Our new-to-us retired seeing eye dog, Tajji, has been making good progress with her reactivity to other dogs and sometimes to people. A great deal of this progress has occurred in the “Reactive Rover” class taught by Sandi Pensinger of Living With Dogs in Soquel, CA. This does not necessarily mean Tajji can and will take what she’s learned (“good things happen when I look calmly at another dog”) and apply them to other places and other dogs. Dogs do not generalize. To them, every situation is unique. This is why practicing in as many environments and with as many diverse combinations of stimuli is necessary.
At the last formal meeting of the class, only two dogs attended: Tajji (with both of us) and George-The-Labrador (with his surprisingly spry 90 yo owner). We practiced with a small (real) dog decoy behind a blind. This means that the little dog was behind a three foot high screen, and her handler brought her out where the “student” dog could see her. At first, the exposure was just a peek-a-boo, then standing still but constant, then moving. Movement draws a dog’s attention and is therefore more strongly stimulating. The student dog was rewarded for calm behavior by getting to run away, then praise and a treat. The retreat is a “functional reward” – that is, the thing that makes the dog nervous becomes farther away, and since dogs are highly sensitive to distance, the dog becomes happier and calmer. Gradually, we waited until the student dog disengaged with the decoy: a Look-Away, a lip lick, or even the sideways flick of a perked ear. All these things signal that the dog is not longer “locked and loaded” on the decoy. The dog has chosen to step back from confrontation. A Look-Away is particularly powerful because a direct, fixed stare is threatening. We then reward our dog in the same manner as before for lowering the tension of the visual encounter.
At the end of the class, both dogs were doing so well that Sandi offered us two additional sessions with just these two. Instead
of a small decoy handled by one of her associate teachers, each dog would be the decoy for the other. This sounded promising for several reasons. One is that Tajji is more reactive to small dogs than to large ones. George-The-Labrador is basically your happy-goofy Lab who’s had a rough time (his dog-buddy and his dad-monkey died within a short time of one another, and his mom-monkey moved to a different location); his threshold (the distance at which he reacts) is much shorter than Tajji’s – that is, another dog can get much closer to him before he is stressed. Thirdly, each dog comes to the field to play, so the passing of time reinforces “this is a happy place” associations.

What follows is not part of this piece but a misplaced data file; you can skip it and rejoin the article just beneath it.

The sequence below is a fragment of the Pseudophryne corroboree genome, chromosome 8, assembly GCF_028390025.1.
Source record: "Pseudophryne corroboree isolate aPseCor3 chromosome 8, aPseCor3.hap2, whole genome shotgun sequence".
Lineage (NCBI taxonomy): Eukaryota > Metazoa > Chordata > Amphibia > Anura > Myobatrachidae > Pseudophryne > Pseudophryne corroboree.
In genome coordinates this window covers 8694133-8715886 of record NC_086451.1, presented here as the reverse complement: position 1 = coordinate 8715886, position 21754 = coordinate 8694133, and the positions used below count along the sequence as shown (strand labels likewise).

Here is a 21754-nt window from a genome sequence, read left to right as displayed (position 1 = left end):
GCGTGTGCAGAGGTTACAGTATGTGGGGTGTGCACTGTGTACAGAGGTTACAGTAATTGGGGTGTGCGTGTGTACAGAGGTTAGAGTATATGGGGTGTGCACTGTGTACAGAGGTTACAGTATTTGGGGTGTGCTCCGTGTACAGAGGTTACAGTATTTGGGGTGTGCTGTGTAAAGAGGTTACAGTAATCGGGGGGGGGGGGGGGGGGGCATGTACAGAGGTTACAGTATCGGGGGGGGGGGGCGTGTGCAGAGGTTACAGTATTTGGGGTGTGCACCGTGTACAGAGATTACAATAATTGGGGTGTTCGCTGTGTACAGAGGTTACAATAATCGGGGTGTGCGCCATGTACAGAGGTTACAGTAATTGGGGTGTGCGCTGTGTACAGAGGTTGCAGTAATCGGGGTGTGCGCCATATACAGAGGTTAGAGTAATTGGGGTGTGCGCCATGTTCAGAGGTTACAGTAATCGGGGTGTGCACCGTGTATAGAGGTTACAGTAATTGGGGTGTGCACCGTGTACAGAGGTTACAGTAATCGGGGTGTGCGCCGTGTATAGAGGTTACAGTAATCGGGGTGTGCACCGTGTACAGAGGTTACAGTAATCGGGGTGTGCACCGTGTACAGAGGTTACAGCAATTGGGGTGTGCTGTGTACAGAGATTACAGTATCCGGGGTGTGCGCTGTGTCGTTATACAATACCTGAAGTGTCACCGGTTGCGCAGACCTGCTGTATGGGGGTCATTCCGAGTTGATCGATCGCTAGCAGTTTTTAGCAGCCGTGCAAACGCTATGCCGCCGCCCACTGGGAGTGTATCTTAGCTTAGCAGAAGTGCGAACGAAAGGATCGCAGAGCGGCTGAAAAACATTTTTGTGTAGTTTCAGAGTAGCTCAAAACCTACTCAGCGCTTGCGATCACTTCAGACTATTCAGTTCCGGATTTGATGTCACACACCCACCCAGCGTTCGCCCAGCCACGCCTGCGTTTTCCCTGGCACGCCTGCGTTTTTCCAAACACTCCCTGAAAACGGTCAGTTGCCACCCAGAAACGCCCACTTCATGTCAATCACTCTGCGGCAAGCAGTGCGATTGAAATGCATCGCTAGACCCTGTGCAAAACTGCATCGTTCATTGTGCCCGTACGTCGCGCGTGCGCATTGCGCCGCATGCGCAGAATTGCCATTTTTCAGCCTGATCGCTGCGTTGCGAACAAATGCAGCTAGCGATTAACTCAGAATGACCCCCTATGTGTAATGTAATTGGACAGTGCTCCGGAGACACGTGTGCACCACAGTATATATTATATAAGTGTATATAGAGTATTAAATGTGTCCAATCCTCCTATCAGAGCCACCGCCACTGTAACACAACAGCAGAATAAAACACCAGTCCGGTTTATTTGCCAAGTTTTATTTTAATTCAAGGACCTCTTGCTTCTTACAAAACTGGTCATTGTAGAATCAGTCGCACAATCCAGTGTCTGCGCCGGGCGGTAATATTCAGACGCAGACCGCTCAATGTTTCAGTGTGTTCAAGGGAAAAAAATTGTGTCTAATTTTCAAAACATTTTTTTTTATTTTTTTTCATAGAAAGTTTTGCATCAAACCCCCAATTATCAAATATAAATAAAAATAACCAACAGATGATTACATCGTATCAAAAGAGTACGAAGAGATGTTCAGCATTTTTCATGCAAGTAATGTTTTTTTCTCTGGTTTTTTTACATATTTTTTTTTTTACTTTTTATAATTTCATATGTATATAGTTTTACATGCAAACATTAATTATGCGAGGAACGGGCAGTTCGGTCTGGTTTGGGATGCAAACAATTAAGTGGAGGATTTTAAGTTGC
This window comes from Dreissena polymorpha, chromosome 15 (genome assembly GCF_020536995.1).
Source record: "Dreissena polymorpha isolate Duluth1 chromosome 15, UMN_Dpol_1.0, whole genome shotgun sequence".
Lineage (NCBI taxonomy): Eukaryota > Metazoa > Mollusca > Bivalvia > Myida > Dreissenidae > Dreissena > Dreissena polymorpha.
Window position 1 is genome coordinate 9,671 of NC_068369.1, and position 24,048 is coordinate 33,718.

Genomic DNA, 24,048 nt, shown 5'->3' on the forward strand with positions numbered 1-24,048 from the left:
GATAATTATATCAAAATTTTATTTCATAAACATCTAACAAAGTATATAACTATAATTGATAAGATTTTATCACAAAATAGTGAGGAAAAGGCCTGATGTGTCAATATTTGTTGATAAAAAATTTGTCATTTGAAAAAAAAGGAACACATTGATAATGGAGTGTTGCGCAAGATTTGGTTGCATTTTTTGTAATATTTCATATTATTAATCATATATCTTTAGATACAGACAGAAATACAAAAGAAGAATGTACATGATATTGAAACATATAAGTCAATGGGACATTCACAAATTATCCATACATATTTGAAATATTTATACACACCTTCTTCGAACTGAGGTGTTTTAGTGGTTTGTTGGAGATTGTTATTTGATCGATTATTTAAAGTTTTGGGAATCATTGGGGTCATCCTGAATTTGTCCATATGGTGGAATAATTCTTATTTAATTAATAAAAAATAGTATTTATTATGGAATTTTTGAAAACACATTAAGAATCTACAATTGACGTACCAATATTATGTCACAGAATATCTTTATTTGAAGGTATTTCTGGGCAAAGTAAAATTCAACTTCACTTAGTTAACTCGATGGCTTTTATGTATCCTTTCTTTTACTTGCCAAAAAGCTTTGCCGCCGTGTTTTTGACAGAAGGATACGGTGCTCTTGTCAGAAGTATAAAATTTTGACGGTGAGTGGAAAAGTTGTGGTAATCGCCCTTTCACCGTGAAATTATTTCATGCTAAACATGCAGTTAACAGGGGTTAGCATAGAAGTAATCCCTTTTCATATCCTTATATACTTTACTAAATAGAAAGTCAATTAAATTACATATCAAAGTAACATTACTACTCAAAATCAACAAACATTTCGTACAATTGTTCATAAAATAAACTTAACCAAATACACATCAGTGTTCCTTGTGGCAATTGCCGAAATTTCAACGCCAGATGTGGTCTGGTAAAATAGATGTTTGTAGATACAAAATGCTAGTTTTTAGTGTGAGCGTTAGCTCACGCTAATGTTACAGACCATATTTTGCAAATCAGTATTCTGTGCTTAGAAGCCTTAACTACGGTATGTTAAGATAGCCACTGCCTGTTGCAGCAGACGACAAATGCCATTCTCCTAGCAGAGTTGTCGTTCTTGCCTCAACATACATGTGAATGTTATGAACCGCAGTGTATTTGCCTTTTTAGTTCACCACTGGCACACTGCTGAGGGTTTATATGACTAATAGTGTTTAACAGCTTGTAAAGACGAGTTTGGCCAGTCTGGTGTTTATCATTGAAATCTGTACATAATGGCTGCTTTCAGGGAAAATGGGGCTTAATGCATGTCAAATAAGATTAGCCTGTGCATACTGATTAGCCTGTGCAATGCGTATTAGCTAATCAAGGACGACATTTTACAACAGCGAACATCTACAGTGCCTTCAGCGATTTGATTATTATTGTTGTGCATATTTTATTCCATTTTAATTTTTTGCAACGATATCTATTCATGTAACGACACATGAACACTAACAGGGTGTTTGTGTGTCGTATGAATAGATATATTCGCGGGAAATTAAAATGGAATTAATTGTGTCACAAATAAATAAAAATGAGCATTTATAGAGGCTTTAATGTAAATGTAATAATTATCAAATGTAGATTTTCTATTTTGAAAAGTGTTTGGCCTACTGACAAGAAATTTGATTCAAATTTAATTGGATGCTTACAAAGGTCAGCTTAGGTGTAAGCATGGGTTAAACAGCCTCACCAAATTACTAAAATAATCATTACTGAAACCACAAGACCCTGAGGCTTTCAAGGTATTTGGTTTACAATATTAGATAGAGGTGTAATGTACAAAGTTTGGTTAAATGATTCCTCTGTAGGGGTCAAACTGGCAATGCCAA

We began the session with peek-a-boo exercises for Tajji, who was behind the blind. We’d lead her out so she could just barely see around the blind, let her get a peek at George, who was hanging out with his owner, and zip her back to visual safety. Gradually, we lengthened the distance and time of exposure until we could lead her out from behind the blind and walk toward George (at a diagonal because head-on is more threatening). After a time of this, we put the dogs back in their car crates to think about things and chill out.
Our second round included walking the dogs in a big (excuse me, B-I-I-G) circle in the same direction, staying on the same diameter. After they relaxed a bit, we had them sit and marked the places with flags, then walked them around to the place where the other dog had sat and let them sniff (with much praise and many tasty treats! Smelling another dog = good!)
At the end of the class, the dogs were about 30 feet from one another, watching each other but not fixedly, and fairly happy. I say “fairly” because Tajji was not entirely relaxed, but she was able to manage her anxiety herself. This is a huge improvement over her barking and lunging at the sight of another dog 250 feet away.
Stay tuned for our next report!